Detail from Route Step...Casey Klahn
Soft pastels are not very appropriate for drawing details. Choose pencils and hard pastels for smaller details. Here are five tips for the detail-oriented pastel artist.
- Decide ahead of time whether your picture will be finished as a painting or as a drawing. The difference to me is more about lost lines and edges versus outlines. Either result may be achieved with pencils, charcoal and hard pastel. But, keep track of your goal.
- Sharpen your crumbly pastel pencils the old fashioned way. Shave a small portion of the business end of the wooden case from back to front to expose a small tip of pastel. Make sure you get it exposed all around. I use an X-Acto Knife for this. Now, sand the point with a sandpaper sharpener. I re-use mine by stapling hardware store sandpaper to the old board.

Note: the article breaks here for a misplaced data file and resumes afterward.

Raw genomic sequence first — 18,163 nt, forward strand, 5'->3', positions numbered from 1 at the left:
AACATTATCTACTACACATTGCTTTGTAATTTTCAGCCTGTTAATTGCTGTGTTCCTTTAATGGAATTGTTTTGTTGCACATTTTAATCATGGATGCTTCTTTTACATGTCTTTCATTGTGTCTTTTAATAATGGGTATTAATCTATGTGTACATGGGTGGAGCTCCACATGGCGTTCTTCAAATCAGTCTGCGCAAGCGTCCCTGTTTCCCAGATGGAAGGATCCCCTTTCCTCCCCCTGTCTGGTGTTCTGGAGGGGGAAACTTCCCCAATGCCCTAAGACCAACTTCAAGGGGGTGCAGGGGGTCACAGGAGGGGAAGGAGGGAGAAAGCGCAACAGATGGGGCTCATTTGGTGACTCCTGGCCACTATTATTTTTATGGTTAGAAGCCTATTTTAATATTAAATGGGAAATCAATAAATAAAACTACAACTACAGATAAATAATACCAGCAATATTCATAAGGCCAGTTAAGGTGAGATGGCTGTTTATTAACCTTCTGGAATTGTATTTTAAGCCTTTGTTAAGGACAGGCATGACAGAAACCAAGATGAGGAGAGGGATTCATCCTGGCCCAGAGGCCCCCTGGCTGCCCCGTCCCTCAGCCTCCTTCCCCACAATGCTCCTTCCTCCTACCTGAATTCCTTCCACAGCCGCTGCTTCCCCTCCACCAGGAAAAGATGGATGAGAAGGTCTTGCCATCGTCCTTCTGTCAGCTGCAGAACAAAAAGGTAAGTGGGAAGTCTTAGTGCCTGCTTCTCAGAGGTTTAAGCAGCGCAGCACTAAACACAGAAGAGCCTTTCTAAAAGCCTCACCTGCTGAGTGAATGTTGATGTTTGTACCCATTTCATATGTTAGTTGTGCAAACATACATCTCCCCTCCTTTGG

- The bigger Derwent Set may be my favorite because it has three values for most of the colors. And I like the consistency.
- Don't forget the invaluable General White Charcoal pencil. Also vine charcoal and compressed charcoal sticks, the latter also comes in white.
- Hard pastels may pleasantly surprise you with the intensity of some pigments. They are traditionally used for blocking in lightly, but I urge you to try them over soft pastels occasionally. The effects are better than many other tools used for moving around and shaping soft pastel.
More than enough knowledge on sharpening pencils-Link. Warning: doll defacement shown.